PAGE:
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Acquiring minds

Jan 1, 2008 12:00 AM


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In the 1970s, two quick print titans launched their empires in college towns. Paul “Kinko” Orfalea established his first copy shop near the Santa Barbara campus of the University of California in 1970. The following year, Virginia “Ginny” Rogers hung out her shingle in a small house near the University of Texas campus in Austin.

FedEx acquired Kinko's in February 2004. By contrast, Ginny's Printing has been the acquirer rather than the acquiree. While Ginny's additions might seem modest vs. the $2.4 billion FedEx Kinko's deal, these acquisitions have helped the Texas printer become a 225-employee, $29.6 million operation.

How did Ginny's transition from a quick printer to a diversified provider of print and related products? It wasn't easy. The company had to navigate the rocky shoals of exiting one market segment and entering others, as well as the economic doldrums of the late 1980s and beyond.

Three leaders

During its 36-year history, Ginny's has had three top executives. First, of course, there was Ginny Rogers, who founded the company in 1971 as Ginny's Printing and Copying. In 1983, Rogers sold her controlling interest to Elizabeth Bradshaw Pittman and a minority interest to 30 other employees.

Pittman joined the company in 1974 as copy machine operator. She became Rogers' assistant a few weeks later. After Rogers became ill, Pittman had to pinch hit.

“At the time, it was awful,” Pittman told the Austin Chronicle. “Virginia called me from the doctor's office and said, ‘You're it.’ [She] says she looks at it now as a significant turning point in her life. She had to delegate to us, and it gave me an opportunity to show what I could do.”

Rogers eventually recovered and returned to the company. When Rogers retired in 1982, Ginny's succession plan was in place: Pittman was ready to lead the company.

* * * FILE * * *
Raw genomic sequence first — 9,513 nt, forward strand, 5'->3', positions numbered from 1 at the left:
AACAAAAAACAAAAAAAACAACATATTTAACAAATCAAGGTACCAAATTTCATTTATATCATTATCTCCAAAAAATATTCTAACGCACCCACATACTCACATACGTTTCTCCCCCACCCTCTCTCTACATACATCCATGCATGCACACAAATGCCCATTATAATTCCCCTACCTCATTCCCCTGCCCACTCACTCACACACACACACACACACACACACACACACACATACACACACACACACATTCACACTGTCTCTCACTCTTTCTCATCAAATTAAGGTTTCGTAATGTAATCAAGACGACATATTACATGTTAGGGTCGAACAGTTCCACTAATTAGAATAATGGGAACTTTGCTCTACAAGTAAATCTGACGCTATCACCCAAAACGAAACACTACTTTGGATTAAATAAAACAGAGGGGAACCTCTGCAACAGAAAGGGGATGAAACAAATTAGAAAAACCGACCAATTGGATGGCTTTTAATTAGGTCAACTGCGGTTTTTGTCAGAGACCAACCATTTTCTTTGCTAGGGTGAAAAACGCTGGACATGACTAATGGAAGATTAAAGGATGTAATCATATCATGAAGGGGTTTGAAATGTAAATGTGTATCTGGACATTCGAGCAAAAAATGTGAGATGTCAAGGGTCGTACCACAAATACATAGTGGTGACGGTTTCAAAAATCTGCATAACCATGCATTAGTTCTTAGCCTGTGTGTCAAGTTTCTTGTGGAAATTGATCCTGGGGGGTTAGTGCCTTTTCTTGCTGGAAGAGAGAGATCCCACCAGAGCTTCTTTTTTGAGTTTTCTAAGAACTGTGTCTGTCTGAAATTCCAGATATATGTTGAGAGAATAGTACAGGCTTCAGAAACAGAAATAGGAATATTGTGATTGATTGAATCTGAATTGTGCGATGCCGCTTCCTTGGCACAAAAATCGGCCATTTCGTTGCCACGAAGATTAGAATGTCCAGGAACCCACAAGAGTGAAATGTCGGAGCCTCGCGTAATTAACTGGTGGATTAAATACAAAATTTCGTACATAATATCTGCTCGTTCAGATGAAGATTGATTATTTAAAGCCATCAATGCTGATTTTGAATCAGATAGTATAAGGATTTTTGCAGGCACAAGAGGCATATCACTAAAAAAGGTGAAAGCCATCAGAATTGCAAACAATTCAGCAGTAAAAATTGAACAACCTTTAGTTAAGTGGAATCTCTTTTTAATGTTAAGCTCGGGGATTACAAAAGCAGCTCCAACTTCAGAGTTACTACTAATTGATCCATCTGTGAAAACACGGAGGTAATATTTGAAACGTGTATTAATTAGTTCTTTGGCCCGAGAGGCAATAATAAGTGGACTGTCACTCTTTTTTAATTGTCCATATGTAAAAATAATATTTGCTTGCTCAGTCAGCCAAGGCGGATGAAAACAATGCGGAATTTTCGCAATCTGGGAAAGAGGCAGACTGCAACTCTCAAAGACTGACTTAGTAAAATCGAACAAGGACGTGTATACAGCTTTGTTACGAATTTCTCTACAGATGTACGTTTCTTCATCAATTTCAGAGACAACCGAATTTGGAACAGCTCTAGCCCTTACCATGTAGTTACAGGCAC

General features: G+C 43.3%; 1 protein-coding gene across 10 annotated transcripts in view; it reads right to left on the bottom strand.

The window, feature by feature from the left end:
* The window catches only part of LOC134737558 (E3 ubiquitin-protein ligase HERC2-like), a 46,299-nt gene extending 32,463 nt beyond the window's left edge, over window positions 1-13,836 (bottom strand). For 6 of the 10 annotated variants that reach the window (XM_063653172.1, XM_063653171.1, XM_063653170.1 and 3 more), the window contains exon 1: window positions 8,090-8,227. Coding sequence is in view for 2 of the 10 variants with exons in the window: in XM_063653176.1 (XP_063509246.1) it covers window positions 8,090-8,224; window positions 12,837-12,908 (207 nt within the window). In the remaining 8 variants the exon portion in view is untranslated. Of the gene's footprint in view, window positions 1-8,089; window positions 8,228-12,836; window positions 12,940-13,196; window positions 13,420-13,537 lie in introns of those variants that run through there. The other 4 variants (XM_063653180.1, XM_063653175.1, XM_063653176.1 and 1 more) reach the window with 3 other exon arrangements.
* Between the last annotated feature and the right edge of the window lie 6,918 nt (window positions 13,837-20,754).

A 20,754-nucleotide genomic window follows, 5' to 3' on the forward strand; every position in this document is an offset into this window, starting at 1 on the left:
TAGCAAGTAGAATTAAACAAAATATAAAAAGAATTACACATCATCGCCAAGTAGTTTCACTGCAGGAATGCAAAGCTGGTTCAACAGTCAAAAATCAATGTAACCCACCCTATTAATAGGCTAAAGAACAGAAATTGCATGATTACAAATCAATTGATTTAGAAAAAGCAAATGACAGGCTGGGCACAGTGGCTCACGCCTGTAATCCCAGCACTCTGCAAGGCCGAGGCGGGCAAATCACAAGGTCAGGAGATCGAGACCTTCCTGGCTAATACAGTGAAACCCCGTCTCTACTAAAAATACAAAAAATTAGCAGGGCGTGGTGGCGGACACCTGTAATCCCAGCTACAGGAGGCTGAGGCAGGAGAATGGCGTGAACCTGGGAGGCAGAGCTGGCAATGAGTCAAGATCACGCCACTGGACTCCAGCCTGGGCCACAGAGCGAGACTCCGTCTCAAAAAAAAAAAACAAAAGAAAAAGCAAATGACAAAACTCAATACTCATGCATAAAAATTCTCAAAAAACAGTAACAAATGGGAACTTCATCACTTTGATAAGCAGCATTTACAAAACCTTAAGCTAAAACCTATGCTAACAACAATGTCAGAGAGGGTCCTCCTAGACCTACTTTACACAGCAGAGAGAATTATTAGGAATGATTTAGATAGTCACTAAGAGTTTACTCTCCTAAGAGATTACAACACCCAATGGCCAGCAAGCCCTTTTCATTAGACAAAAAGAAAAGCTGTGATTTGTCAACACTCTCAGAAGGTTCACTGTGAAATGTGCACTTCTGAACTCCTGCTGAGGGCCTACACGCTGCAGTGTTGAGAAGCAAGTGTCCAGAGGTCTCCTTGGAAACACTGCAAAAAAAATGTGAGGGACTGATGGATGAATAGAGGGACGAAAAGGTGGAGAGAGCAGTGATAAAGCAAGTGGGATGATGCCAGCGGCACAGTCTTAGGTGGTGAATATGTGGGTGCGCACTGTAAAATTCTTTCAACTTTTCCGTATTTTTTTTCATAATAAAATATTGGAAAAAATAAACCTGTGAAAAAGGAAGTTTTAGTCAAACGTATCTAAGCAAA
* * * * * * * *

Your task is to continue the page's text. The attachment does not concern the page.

In 2002, Pittman sold her controlling interest in the company and retired as CEO. Pittman's former son-in-law, Michael Martin, eventually became president of the company as well as its majority owner.

When Martin joined the company in 1992, he had just graduated from the University of Texas' MBA program. He had almost no printing or practical work experience, but Pittman believed in his potential.

“I kept giving him more responsibility and tried to stay out of his way,” she told the Chronicle. “I hoped he never would hit the wall, and he never did.”

Martin says he was “a bit of a rebel” when he came onboard. Initially, neither Pittman nor Rogers, who was a board member at the time, agreed with Martin's new business model.

“Through the 1970s, the company built a chain of 18 retail quick printing and copy stores throughout Austin, Lubbock and San Marcos,” Martin explains. “In the 1980s, Texas, like much of the United States, experienced an economic downturn. When I joined the company in 1992, the company was doing OK, but it really didn't have any kind of growth.”

Martin determined Ginny's should get out of the retail business and concentrate on the commercial side; Bradshaw and Rogers wanted to grow both segments. “It was a bit of struggle [to convince them], but in the late 1990s, we started to have some good [commercial] success,” he says. “It was a little easier after we had three or four solid years behind us.”

All told, it took Ginny's Printing 10 years to exit the retail arena. “In 1992, we started the slow process of weaning ourselves out of retail,” says Martin. “Every year, we moved further into commercial printing.”